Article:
- Paperback: 174 pages
- Publisher: Plain View Press (October 2, 2013)
- Language: English
- ISBN-10: 1935514857
- ISBN-13: 978-1935514855
- Product Dimensions: 6.1 x 0.4 x 9.2 inches
- Shipping Weight: 8.8 ounces (View shipping rates and policies)
- Average Customer Review: 3 customer reviews
- Amazon Best Sellers Rank: #2,385,491 in Books (See Top 100 in Books)
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Lessons from the Borderlands Paperback – October 2, 2013
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While reading the various essays in <i>Lessons from the Borderlands</i>, I found myself thinking how I and others that I work with at the university perceive the discipline of teaching. I also thought about how administrators believe education should be delivered to students. Is education a product/service? Are students simply consumers of this product/service? What is academia's contribution to making society, as a whole, better off? Does a product/service approach to education lead to better individuals, or simply more employable individuals given the "flavor of the month" job skills that are currently required? How adaptable are we making students through our delivery of education, or are we making students more rigid and unable to move with change?
I found out long ago that students of lower social class are not unintelligent rubes out of place in the world of higher education, something that I think many folks in the general population truly believe. Quite the contrary...these students provide texture classroom conversations because of hardships they have experienced. Their value structure is different.
<i>Lessons from the Borderlands</i> will make you examine your own beliefs about social class, whether or not you are involved in education. Husted's writing is lucid and personal. A good read.
In drawing upon her life from birth in Orofino, ID, in 1945 to about sixty-five years later in north-central Oregon, Ms. Husted leads the reader along a path that intersects, meanders, but never is out of sight of the two key words in her book's title: lessons and borderlands. The lessons center on class, materialism, and the value of humanities in education for living. These three themes emerge and are revealed in much the same way archaeologists work: one layer at a time but each taking us a bit deeper toward a fuller understanding. An American Indian sense of spiritual infuses this book, by which I mean that life is not a problem to be solved (such attempts give rise to self-help books and false promises by religious fanatics) but rather living becomes encountering a series of possibilities within what is fundamentally the mystery of existence.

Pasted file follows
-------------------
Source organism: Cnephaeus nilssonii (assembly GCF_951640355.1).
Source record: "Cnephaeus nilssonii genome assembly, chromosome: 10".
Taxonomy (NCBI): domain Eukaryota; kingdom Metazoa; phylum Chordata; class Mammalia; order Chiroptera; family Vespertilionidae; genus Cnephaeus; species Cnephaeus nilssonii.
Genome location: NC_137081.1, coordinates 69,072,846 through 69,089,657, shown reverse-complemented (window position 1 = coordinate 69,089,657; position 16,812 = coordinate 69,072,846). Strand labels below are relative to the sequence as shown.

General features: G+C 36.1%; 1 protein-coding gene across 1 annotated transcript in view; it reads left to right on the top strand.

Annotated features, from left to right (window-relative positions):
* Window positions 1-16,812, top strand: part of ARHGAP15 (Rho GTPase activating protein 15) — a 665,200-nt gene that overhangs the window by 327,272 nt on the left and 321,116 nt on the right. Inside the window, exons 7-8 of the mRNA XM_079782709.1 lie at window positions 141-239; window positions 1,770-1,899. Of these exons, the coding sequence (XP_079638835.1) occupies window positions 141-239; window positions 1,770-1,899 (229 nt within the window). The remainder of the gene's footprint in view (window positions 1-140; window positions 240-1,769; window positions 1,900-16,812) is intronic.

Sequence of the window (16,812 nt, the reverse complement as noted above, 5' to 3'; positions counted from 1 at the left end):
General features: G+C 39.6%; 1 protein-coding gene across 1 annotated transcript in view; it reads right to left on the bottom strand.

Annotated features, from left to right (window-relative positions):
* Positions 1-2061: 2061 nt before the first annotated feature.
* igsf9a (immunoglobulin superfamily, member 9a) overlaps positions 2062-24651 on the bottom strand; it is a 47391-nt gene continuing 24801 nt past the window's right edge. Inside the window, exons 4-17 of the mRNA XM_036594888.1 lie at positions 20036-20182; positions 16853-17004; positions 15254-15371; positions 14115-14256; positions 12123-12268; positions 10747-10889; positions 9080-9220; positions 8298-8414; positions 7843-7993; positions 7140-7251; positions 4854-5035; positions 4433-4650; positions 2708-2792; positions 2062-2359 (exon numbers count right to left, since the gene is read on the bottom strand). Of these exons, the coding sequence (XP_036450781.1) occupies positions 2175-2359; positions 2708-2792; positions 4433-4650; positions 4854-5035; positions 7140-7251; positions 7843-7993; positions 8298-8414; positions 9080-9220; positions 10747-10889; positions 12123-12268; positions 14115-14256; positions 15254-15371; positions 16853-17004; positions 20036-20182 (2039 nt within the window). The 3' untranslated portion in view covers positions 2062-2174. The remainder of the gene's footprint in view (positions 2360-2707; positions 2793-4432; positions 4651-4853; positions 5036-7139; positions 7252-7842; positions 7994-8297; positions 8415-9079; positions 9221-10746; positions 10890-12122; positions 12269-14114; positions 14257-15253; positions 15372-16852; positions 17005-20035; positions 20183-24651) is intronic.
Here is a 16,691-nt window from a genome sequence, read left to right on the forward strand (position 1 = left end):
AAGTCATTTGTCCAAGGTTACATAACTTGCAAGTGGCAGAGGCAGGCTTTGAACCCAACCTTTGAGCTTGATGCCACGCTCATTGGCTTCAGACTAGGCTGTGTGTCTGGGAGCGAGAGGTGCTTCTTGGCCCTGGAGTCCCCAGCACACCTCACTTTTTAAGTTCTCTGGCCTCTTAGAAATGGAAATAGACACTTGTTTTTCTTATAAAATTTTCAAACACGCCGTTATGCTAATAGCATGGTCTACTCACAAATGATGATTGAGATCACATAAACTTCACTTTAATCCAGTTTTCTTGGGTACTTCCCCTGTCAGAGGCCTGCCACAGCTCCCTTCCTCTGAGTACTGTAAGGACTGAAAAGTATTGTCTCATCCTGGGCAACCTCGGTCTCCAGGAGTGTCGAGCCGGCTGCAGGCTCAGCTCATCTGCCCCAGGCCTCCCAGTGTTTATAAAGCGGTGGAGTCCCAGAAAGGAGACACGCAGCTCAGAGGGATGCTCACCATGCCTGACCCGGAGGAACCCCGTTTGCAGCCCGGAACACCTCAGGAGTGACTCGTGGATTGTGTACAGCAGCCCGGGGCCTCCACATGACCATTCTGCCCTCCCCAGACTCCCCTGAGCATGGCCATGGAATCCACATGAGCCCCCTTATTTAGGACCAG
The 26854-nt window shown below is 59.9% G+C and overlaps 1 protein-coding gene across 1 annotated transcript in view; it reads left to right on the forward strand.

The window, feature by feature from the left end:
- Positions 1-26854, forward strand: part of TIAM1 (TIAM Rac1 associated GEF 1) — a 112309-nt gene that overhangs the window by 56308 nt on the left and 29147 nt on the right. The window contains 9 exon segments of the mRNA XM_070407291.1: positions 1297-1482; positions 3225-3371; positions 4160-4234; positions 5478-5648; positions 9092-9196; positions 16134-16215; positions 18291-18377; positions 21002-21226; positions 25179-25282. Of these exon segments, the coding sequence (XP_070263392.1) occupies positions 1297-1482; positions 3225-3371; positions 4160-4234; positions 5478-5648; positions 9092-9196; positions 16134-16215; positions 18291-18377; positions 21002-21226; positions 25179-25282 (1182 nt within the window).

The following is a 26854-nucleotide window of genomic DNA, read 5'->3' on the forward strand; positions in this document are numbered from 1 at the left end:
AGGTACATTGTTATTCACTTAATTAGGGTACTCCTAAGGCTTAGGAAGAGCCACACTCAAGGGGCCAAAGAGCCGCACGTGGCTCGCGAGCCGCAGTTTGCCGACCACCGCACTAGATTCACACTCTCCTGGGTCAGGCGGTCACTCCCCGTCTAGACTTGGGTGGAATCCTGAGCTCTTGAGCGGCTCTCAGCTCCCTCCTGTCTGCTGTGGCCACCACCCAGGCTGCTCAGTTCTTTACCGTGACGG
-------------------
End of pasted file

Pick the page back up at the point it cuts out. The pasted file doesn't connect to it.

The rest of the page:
I found particularly interesting the notion of 'borderlands.' I live in a southwestern state that has long been considered a borderland because it shares a boundary with Mexico (and I always add Texas, too). But Ms. Husted is from the Pacific Northwest—specifically Idaho, Washington, and Oregon—and Canada is not the borderlands she references. Rather it is state-of-mind as well as a fact-of-life, and as a first-rate instructor Ms. Husted leaves us with hints about the true nature of borderlands while allowing us to probe its qualities, which manifest as both transitional and transformative—if we allow them to be. What is etched on us in childhood—on our minds, ideas, and personalities—are carried into adulthood, although along life's journey we discard some of what we label as 'unnecessary baggage.' The parsing of borderlands as internal to each of us brings to the fore the three lessons and our own choice of how these might limit or liberate us.
This book and its author will engage you, catch you by surprise in the deftness and mastery of prose, and leave you with much to examine in your life. Both heart and truth are plumbed in Ms. Husted's book.